By its built-in logic, Obamacare will cause the health care industry to go bankrupt within months

James N., an MD, writes:

A Free Republic post, “A doctor’s perspective of Obamacare—Healthcare delivery bankruptcy,” explains it all. Wish I wrote it. Explains the impending crisis very well. Pure Leninist destruction, that’s what it is and that’s all it is.

LA writes:

The logic of the article and the unfolding consequences it describes are similar to Kristor’s extraordinary VFR post which I’ve repeatedly linked. Here is the culminating section of the Free Republic post:

Ok, so now—how can anyone not see the obvious outcome? Government patients = significant loss of profitability. Initially the private insurers will do their best to continue to subsidize this loss, and there will be a huge escalation of premiums. But within a few months this will be unsustainable. It’s a cycle that cannot be stopped. Higher premiums = higher recidivism to government plans = higher premiums etc. Within months, every single hospital, every single doctor office, clinic, nursing home, pharmacy—every delivery system reliant on private insurers will no longer be profitable, i.e. they will go bankrupt. These will most certainly be the headlines to come: Hospital XYZ shockingly announces bankruptcy; Hospitals can no longer remain open; Clinics across the country file for bankruptcy; Loss of Pharmacy access shocks the Nation; Doctors going bankrupt en masse creating healthcare delivery and access to care crises; Where can you go to get care?; Loss of access reported Nationwide.

Yes a crisis. A crisis of access due to widespread business failure. You will not be able to get care for as long as it takes for the government to devise their emergency bailout package and as long as it takes for those insufficient dollars to try and get those doors back open again. But it will be too late, and it will be too expensive. There is absolutely no way that our government can capitalize our entire healthcare system. Try as they might, only a percentage of what we have now will ultimately survive. And those that do survive will be a shell of what they once were. The conditions will be frightening, and the consequences will be dire. The degree of disarray will be unimaginable and the underlap in access to care will be gaping….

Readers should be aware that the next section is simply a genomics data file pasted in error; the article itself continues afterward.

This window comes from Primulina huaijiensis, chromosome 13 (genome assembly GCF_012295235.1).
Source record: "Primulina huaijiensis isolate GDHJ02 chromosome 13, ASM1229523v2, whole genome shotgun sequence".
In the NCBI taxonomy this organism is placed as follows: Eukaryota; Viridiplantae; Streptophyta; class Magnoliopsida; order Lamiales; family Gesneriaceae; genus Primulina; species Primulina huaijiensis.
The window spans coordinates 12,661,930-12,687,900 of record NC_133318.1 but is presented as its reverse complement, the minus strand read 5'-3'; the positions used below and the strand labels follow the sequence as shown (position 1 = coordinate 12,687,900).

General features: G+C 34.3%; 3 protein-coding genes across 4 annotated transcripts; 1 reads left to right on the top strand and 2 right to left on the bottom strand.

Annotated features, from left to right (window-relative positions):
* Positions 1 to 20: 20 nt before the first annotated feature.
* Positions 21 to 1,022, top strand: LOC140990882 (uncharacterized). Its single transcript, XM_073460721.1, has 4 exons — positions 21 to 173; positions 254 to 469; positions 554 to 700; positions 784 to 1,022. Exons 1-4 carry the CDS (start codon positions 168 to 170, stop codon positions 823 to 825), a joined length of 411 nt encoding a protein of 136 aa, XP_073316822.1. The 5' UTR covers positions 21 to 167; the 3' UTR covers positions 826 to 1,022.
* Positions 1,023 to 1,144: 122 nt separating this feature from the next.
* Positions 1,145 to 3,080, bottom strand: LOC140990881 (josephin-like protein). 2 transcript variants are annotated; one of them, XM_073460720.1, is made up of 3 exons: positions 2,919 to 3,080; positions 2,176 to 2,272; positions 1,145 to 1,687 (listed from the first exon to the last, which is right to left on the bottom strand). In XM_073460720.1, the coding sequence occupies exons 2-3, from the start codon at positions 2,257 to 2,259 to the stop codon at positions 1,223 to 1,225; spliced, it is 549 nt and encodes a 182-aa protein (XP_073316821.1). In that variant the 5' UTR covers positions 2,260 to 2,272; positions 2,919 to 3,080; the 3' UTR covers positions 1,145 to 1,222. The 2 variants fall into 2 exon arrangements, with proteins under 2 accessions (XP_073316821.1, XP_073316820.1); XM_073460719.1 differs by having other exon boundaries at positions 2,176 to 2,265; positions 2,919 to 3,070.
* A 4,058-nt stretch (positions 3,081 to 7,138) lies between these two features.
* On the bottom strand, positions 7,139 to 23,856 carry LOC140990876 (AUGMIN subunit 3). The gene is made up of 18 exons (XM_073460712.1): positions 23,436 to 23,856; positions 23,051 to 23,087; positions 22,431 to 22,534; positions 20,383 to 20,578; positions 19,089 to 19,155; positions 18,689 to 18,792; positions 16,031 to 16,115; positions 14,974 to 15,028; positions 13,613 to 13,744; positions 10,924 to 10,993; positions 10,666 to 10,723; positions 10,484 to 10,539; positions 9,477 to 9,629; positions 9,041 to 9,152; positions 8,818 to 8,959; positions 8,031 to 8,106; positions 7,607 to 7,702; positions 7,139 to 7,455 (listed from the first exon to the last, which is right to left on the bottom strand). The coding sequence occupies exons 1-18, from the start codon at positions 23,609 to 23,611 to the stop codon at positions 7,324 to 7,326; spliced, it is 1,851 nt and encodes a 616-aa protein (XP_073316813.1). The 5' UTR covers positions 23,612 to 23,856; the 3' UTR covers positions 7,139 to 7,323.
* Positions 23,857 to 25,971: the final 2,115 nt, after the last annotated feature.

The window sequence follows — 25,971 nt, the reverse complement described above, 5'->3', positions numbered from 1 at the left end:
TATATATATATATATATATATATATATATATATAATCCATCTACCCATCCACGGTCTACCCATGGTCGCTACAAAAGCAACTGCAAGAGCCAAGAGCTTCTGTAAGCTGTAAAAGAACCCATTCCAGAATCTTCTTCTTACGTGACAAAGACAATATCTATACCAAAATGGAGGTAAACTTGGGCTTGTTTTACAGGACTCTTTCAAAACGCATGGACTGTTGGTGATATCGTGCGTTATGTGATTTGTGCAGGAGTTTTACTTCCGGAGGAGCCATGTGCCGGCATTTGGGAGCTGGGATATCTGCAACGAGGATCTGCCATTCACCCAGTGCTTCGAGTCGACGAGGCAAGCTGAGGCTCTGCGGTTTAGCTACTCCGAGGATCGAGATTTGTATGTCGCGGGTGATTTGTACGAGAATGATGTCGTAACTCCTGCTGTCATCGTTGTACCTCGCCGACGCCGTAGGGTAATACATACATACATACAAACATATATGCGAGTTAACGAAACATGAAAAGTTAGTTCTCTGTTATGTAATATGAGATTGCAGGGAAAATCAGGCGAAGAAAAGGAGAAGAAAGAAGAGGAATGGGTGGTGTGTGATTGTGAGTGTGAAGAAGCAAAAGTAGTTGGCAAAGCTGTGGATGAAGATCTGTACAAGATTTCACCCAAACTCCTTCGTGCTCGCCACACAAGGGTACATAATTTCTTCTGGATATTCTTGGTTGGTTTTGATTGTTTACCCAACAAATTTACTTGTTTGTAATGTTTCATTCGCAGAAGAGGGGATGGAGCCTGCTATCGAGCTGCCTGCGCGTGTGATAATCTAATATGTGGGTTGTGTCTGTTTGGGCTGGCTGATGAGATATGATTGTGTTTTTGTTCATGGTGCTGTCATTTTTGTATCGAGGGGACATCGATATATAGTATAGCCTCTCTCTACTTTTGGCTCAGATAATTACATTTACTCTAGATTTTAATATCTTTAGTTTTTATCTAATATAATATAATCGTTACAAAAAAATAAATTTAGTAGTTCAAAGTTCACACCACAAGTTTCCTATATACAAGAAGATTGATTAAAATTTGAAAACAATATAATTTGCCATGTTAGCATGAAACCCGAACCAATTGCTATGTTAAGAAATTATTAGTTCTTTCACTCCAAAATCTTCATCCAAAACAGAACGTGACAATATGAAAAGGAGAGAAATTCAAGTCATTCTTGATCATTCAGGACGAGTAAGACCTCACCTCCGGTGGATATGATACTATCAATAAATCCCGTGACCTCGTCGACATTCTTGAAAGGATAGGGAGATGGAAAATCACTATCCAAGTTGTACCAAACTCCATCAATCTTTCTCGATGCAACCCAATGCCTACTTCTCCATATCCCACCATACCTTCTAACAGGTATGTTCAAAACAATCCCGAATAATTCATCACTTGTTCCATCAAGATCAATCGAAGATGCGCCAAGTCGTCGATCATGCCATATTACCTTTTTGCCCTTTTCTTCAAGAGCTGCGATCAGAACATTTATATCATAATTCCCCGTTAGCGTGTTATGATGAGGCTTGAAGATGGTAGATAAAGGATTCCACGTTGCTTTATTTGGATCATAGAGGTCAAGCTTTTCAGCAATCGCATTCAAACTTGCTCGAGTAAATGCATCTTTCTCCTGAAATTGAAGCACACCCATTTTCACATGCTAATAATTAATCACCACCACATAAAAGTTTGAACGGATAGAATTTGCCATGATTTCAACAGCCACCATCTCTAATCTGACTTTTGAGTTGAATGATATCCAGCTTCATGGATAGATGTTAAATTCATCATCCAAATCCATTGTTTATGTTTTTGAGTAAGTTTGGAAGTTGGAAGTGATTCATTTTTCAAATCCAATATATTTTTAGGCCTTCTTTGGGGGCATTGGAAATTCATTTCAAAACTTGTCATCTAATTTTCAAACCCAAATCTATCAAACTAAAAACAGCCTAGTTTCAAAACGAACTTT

I am not certain why this very obvious outcome has not been openly discussed more often—i.e. the rapid and massive bankruptcy of all of your health care providers and their delivery systems. But this is the inevitable outcome should this bill ever become law and implemented.

[end of excerpt]

How is it that the Republicans have not understood these basic facts about the health care plan? They’ve been talking about an increase in health care costs, when in fact what the plan will mean is the end of the health care industry.

- end of initial entry -

James P. writes:

I wish the guy who wrote the free republic article were more literate. There are a shameful number of grammar and spelling errors in it.

LA replies:

I cleaned up the punctuation a bit in the part of the article that I reproduced. I think it’s well written.

A reader writes:

The single most important sentence in the Free Republic article linked by James N.:

So, in a way, you could say that your increasing premiums are a tax that you are paying to cover the losses that are Medicare and Medicaid.

Why did I somehow know that not a single Republican would make this point in the entire year-plus of Obamacare debate (and certainly not at the so-called health care summit)?

LA writes:

The author of the FR article says that doctors treating Medicare-Medicaid patients only get reimbursed 70 percent of their costs. Meaning they are losing money for every Medicare patient they see. Can someone explain how such a system came into being, and why the doctors ever accepted it at all?